We stopped for breakfast at a Cuban restaurant.  We were starving, it was about 11:00am.  I still ordered the Nicaraguan breakfast (I had to, I’m only here for one day) which was very similar to Costa Rica; rice, beans, eggs, plantains and coffee.  It was pretty good, salty but I think that was just the individual restaurant.

Warning, you are breathing in poison. Leave after 20 min!
 

                Back into the car and off to Masaya.  Maybe a 40 minute ride with a couple stops.  1stwe stopped in Cantena, an Indian village on the edge of a volcano.  However this was a dormant water volcano, meaning the cone had caved in and it was now a large lake in the crated.  Around the village were many stands of souvenirs, but we saved our shopping for later.  It was a very cute little town but with a one day tour there was much to do, much to see and so little time.  So onward we go.

                We arrived in Masaya around 12:15 and had a buffet lunch.

The cross on top of Masay Volcano
  We were told that Nicaraguans’ eat very large lunches and little for dinner, which was difficult for us since we just filled up on breakfast a little more than an hour ago.  But it was lunch time, so we filled our plates with rice, beans, chicken and plantain and stuffed ourselves.  I definitely felt like the stereotypical American overeating.

                At 1:00 we made it to the Masaya market.  The market was outdoors but fenced in with walls that looked like they were from a castle.  We had one hour to find our Nicaragua souvenir.   There were a lot of great items including clothing, carvings, paintings, weavings, pottery and the token shot glasses, etc.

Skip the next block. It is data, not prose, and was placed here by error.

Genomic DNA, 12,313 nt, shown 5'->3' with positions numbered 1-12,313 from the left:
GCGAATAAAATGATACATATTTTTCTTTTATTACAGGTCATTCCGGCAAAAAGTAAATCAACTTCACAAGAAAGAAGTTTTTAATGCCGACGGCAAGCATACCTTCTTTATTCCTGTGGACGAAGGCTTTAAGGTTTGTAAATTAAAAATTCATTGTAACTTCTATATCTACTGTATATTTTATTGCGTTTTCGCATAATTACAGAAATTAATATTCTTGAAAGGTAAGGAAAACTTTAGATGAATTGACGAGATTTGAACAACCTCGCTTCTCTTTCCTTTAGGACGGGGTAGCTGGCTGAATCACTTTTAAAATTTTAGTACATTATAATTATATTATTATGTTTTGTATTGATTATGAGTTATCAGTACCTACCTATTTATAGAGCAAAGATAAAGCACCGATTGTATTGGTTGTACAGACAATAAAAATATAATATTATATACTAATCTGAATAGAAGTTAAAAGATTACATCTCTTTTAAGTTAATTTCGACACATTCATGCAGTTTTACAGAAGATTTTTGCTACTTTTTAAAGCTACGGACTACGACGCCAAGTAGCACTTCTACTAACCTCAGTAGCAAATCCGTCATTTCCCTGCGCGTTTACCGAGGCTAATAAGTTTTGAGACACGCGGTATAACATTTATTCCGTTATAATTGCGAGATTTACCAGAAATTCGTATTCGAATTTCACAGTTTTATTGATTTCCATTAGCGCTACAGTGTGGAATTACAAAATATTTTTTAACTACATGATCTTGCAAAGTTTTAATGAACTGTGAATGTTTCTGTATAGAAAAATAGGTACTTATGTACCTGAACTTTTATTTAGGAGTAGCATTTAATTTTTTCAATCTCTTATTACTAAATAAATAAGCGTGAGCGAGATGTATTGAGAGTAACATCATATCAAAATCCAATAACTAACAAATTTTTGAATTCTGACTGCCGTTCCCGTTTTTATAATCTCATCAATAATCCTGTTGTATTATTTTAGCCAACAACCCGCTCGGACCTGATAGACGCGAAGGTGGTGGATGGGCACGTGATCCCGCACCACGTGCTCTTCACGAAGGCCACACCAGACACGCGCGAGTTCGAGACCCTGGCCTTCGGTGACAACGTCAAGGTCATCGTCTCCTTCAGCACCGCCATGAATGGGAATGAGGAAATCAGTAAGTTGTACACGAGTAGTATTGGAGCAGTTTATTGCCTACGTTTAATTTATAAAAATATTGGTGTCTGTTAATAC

the cross
  Quite a few things had images of Che Guevarra in his famous revolutionary pose.  Brenda got a pretty woven shirt and I got my postcards for my classroom and patch for my backpack.  Together we spent maybe $16.  The market was cool but lots of alley ways that could be confusing if you were not careful.

                We moved on to an extra side trip that was not included.  We had to pay $10 to go to the top of Masaya Volcano.  This was very cool.  Its last (big) eruption was in the 1700’s but it is still active throwing rocks out rarely and toxic fumes continuously seeping out.  We were allowed to drive right up to the crater and look inside.

cruising by the archipelagos in Lake Nicaragua
  We also tried climbing up to the cross (replica) that was put in the ground at the peak but the fumes were too strong and we started choking.  There are many signs warning you to stay no longer than 20 minutes because of the gasses.

                Historically the natives would offer human sacrifices any time it started grumbling.  They called the volcano the “gates of Hell” believing that the noises were sounds from a horrible demon.  They would sacrifice young children or maidens by throwing them into the volcano.  When the Spanish arrived and heard the stories they had a cross placed at the peak over the cone to “exercise” the demon.

Old church building in Grenada
  There has been no major eruption since.

                On the drive down you would notice the rock from old lava flows on either side of the road and in the distance you could see Lake Managua which has the capitol city on its shores. 

                Twenty minutes away was our last stop, Grenada.  Like Rivas, Grenada is located on Lake Nicaragua.  Grenada is the oldest colonial town still settled in all of Central America.  Leon in Nicaragua was settled earlier but was moved because of too much destruction from earthquakes.

                Grenada is also the location of the old capital when William Walker (from the US) came to Nicaragua in the 1850’s.

  He declared himself president and wanted to return slavery to Nicaragua.  This sparked a Civil War fought in the areas we visited and we also saw his home in Grenada.  There were pictures of him, Cornelius Vanderbilt and another American; I assume all three were connected in this historical event.